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Thomas Sankara was born on December 21, 1949 in Yako, French Upper Volta, French West Africa, which is modern day Burkina Faso. Sankara attended high-school in a city named Bobo-Dioulasso; after he graduated his parents wanted him to become a Roman Catholic Priest. Sankara entered the military in 1966 at the age of 19, at the age of twenty he was shipped to Madagascar for officer training. While in training he witnessed several uprisings against the government in 1971 and 1972, which would help shape his future. He began reading the works of Carl Marx and Vladimir Lenin; there influence on him would show in his views towards politics. In 1972 Sankara returned home to Upper Volta but his military life would follow, he was involved in a border war against Mali in 1974. His show of military brilliance would earn him fame, but he would later reject his fame and involvement in the war as a result of a paradigm shift. He would become commander of the Commando Training Center in the city of Po.
Later that year he would meet Blaise Compaore in Morocco, they would later meet with Henri Zongo and Jean-Baptiste Lingani to form a secret organization the “Communist Officers’ Group.” In 1981 Thomas was appointed Secretary of State for Information in the Military; he would resign in 1982 because he was opposed to the views of the regime. The residing governmental regime was over thrown and Jean-Baptiste Ouedraogo became president of the country. Thomas Sankara was named Prime Minister in January of 1983 but was dismissed in May of 1983. He was also placed under house arrest along with Henri Zongo and Jean-Baptiste Lingani; their arrest would lead to an uprising of the people in Upper Volta. Thomas Sankara became president of Upper Volta in 1983 as a result of a coup d’état which was organized by Blaise Compaoré. As president Sankara was inspired by Fidel Castro, Che Guevara, and Jerry Rawlings. His ideology focused on riding his country of corruption, restoring his country, preventing famine, and promoting education and health.
Sankara’s regime suppressed the power of tribal chiefs to receive tribute payment and obligatory labor. In 1984 Sankara renamed the country from Upper Volta to Burkina Faso, which means “the land of the upright people.” He changed the name of the country in the two major languages of the country; he also changed the flag and the national anthem. Sankara made women’s rights one of his priorities; he banned female genital mutilation, forced marriages, and polygamy. He would also appoint women to positions within his government and encouraged them to work outside the home. He would also encourage pregnant women to stay in school. Sankara’s idea was to promote overall equality for men and women within his country. The Sankara led government would be the first African Government to recognize AIDS as a major epidemic to Africa. Sankara became popular with the people of Burkina Faso by making equality between the people and the government a priority. Sankara was named the “African Che Guevara” because he emulated his personal style and politics.
In 1987 Thomas Sankara was killed in coup d’état by his colleague Blaise Compaoré who betrayed Sankara. Compaore reversed Sankara’s polices and quickly accepted financial aid from the World Bank. Sankara worked hard to ward off the World Bank and establish a self-sufficient African nation in Burkina Faso. Thomas Sankara was a national hero and a true leader of the people; his sole purpose was to uplift his people at all cost. Governmental leaders who value the people they represent and resist corruption do not exist frequently. Thomas Sankara we proudly stand on your shoulders.
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In 1583 Anna Nzinga was born to King Kiluanji and her mother Kangela within the Ndongo and Matamba Kingdoms of Angola. She was given the name Nzinga which means to twist or turn, because she was born with her umbilical cord wrapped around her neck. Nzinga’s mother was foretold that Nzinga would become a wise and powerful queen in her future. Her father greatly enjoyed her presence and carried Nzinga everywhere he went. She was able to observe how her father governed the Kingdom; she also was able to accompany her father in war. Nzinga lived during the Atlantic slave trade and her land was being threatened by the Portuguese. One of Nzinga first displays of leadership and superior intelligence was when she accompanied her brother at a peace conference.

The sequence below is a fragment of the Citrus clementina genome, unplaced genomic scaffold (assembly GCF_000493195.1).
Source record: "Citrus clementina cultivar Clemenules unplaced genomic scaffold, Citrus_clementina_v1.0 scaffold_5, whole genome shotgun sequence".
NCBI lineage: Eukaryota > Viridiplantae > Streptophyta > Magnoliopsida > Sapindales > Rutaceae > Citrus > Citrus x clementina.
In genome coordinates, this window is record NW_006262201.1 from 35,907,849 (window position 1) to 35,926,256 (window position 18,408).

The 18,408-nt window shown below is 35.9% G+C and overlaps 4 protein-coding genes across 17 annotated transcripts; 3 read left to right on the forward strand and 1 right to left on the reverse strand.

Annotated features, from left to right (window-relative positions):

They were attempting to persuade the Portuguese Governor Mendes de Vasconselos to withdraw the fortress of Ambaca from Ndongo land, return fellow countrymen who had been kidnapped and enslaved, and command the Imbangala mercenaries to cease their services. Nzinga was successful in her pursuits, all of her terms were agreed upon and a peace treaty was created. During the negoations the Portuguese Governor Correia de Sousa offered Nzinga a seat on a floor mat attempting to subordinate her. With royal grace Nzinga declined the floor mat then ordered one of her servants to get on the ground on all fours, and then Nzinga conducted the negations sitting on the back of her servant. The Queens actions showed the governor that she was not lower than he was.
Nzinga would later convert to Christianity, it is said that she made the conversion to help strengthen her alliance with the Portuguese. Nzinga and her people would learn that the promises of the Portuguese were empty promises. They did not keep their word despite the negoations and the peace treaty. Cracking under the pressure of the Portuguese, Nzinga’s brother committed suicide and Nzinga became regent of her land because her brother’s son Kaza was too young to rule. In 1641 she aligned with the Dutch to help her fight the Portuguese. She gained a victory over the Portuguese in a battle at Ngoleme in 1644. In 1646 she would gain another victory in a battle at Kavanga. While gaining a victory one of her sisters was captured as well as records of her alliance with the Congo. Her sister was drowned by the Portuguese for her helping correspond with the Congo. Nzinga gained another victory over the Portuguese army with the help of Dutch reinforcements, her next step as to take the Portuguese capital of Masangano. The Portuguese was able to recapture the city of Luanda from the Dutch, which caused Nzinga to retreat to Matamba and continue her resistance from there. Nzinga was able to fight off the Portuguese from capturing her land until she reached her sixties.
In 1657 she signed another peace treaty with the Portuguese, after the wars she began to rebuild her nation from years of battle. On December 17th, 1663 Queen Nzinga died at the age of eighty, leaving behind a kingdom weary from battle. After her passing the Portuguese over ran her kingdom eventually taking them over as part of the slave trade. Queen Nzinga was the definition of Beauty, class, wisdom, royalty, courage and leadership. She was able to hold off a superior army and maintain the freedom of her people and their culture. Queen Nzinga gave the Portuguese more than they bargained for, as well as set an example of the power of a woman. Queen Anna Nzinga, we stand on your shoulders.